For the day that’s in it and because I fear The Scary One is leaving us with ‘heat-ups’ (her word for leftovers) tonight, let’s pile in on World Paella Day.
It’s a date on the calendar I should have marked in her diary alongside our anniversary which was three days ago but didn’t.
So it’s just as well that my old amigi Sara and Kathryn from the Spanish Tourist Board in Dublin flagged it up.
By inviting the cream of Irish Travel (I’m confined to barracks just now) out for a big paella.
Which is paella round-grain rice, bajoqueta and tavella (varieties of green beans), rabbit, chicken, sometimes duck, and the lima or butter bean garrofo, cooked in olive oil and chicken broth.
With the yellow colour we know and love infused by saffron.
Paella, meaning frying pan in Spanish, has come to be the city and the country’s biggest food export.
But foodies will tell you that the dish derives from Valencia, while historians will point to the Moors from North Africa who introduced rice cultivation.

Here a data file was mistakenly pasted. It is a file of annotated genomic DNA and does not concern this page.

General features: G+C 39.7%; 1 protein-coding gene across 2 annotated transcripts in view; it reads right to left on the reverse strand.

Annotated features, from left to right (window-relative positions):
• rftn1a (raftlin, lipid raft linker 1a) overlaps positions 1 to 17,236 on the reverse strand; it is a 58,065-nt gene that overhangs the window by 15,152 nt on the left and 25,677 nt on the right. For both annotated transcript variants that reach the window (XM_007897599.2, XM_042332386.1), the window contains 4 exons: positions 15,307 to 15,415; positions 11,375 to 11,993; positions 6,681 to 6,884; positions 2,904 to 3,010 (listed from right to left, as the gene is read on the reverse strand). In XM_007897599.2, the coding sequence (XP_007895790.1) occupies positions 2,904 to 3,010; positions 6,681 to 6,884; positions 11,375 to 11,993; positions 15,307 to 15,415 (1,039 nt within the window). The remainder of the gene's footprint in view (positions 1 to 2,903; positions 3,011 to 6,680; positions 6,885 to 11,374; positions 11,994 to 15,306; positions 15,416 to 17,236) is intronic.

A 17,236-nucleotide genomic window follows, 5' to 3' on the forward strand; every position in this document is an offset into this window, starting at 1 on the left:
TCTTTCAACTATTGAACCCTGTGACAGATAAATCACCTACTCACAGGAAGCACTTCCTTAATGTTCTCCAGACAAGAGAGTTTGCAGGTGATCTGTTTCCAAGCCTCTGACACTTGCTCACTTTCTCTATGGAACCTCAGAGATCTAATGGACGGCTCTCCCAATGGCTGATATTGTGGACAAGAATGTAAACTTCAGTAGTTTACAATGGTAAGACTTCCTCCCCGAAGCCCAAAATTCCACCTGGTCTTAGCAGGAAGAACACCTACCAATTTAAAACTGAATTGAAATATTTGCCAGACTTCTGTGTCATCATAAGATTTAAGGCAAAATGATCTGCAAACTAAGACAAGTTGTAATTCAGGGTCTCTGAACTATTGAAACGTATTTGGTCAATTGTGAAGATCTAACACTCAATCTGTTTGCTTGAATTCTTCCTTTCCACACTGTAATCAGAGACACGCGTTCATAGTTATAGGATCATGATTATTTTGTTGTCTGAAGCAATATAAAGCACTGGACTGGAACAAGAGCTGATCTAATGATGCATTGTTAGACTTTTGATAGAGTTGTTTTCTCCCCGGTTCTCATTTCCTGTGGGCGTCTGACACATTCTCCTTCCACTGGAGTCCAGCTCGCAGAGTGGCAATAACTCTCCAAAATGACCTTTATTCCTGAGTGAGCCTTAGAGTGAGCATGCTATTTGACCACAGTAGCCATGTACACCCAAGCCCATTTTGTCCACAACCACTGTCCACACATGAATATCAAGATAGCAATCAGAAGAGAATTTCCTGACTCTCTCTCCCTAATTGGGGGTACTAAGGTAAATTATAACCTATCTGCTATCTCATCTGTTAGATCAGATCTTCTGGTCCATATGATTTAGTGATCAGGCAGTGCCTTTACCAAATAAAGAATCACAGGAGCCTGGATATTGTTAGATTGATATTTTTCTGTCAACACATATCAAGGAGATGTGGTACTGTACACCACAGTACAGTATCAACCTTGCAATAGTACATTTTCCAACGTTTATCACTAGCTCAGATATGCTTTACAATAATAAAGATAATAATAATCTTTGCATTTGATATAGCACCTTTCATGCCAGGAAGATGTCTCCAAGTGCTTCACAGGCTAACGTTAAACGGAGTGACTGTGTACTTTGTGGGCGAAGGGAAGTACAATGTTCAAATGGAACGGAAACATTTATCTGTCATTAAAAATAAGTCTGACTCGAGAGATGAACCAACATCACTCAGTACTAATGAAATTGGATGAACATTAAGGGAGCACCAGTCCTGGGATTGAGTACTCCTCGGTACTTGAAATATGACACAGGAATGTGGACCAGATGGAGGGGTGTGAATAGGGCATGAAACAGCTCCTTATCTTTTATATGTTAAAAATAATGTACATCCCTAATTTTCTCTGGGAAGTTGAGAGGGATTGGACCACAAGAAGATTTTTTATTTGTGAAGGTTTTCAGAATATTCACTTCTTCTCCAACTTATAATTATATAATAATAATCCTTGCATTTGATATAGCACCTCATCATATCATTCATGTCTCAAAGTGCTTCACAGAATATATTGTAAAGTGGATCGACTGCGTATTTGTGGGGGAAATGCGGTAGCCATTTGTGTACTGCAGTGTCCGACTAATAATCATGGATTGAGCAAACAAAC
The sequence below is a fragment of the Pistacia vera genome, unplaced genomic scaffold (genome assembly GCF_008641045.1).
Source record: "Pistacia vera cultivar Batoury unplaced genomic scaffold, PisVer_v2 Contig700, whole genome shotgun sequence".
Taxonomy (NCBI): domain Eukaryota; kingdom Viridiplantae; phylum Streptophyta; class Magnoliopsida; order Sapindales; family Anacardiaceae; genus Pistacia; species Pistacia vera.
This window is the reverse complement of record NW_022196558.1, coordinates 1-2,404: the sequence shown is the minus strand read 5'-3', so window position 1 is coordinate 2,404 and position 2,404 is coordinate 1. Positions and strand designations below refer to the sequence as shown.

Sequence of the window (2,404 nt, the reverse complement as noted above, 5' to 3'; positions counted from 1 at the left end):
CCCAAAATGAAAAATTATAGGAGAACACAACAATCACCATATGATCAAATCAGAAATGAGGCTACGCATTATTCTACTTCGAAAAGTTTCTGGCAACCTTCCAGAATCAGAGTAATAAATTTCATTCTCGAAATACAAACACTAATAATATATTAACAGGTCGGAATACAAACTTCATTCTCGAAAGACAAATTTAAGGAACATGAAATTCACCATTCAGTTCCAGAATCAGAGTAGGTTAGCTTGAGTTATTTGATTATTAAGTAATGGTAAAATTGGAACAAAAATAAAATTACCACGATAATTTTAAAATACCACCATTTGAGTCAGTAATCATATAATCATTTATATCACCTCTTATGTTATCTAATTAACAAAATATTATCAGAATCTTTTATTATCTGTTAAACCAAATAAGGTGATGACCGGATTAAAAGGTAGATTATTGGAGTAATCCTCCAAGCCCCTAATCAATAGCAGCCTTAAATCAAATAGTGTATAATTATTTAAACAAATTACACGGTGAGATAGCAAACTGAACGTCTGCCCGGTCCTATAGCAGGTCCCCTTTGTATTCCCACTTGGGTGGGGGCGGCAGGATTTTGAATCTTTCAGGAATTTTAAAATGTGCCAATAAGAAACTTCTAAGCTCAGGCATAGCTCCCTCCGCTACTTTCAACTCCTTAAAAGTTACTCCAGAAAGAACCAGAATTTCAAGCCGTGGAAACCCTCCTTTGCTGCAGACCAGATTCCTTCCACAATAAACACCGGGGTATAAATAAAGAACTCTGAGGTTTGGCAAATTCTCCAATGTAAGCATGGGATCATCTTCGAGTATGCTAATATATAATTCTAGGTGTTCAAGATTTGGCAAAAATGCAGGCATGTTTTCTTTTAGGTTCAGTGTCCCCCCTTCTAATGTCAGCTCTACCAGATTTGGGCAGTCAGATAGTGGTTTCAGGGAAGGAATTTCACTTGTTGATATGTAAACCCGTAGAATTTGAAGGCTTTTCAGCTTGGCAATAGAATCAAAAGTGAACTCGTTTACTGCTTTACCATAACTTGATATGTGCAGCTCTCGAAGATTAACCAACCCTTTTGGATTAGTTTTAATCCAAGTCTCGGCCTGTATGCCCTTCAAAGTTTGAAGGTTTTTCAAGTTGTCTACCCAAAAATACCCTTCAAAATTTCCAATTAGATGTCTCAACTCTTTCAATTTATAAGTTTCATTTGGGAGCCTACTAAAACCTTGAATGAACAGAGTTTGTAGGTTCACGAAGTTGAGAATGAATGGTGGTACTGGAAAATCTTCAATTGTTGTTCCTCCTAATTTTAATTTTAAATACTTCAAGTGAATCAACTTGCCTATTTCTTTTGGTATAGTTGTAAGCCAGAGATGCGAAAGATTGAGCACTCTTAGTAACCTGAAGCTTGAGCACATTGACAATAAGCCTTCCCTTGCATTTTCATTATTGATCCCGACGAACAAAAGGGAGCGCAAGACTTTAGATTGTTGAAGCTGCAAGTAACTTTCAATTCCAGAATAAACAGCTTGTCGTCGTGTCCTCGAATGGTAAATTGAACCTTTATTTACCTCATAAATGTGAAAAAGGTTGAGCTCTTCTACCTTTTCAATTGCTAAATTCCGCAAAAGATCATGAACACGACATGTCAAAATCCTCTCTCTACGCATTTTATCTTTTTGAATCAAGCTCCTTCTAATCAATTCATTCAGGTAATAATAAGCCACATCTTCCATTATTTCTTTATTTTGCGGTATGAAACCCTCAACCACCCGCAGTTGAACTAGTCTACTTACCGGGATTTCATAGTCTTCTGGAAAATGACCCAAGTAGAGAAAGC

Paella is of course international now and the Valencians even host a World Paella Cup with the best chefs from around the world.
And thankfully without those ubiquitous ‘celebrity chefs’ we have all come to loathe.
You know the ones who pimp their paellas like mock cockney Jamie Oliver who uses chorizo by Jamie Oliver or the rice, chicken, squid, chorizo and clam version by chef Gordon Ramsay.
OK, I don’t have anything against you putting in whatever the heck you like into the pan to make your paella because after all anything with rice in a paella, or pan, is eh, a paella.
It’s just Oliver’s fake chumminess and Ramsay’s fake fecking puts me off my food.
Although writer Ana Vega ‘Biscayenne’, citing historical references, showed that traditional Valencian paella did indeed include chorizo.
And he exclaimed: ‘Ah Jamie, we’ll have to invite you to the Fallas.’
Paella on the pounds
And what we all want to know in these straitened times is can it feed the masses?
Well Valencia restaurateur Juan Galbis claims to have made the world’s largest paella with help from a team of workers on 2 October 2001.
He claims to have fed about 110,000 people and this is even larger than his earlier world-record paella on 8 March 1992, which fed about 100,000 people.
Galbis’ record-breaking 1992 paella is listed in Guinness World Records.
So pile in on World Paella Day, there’s enough for everyone.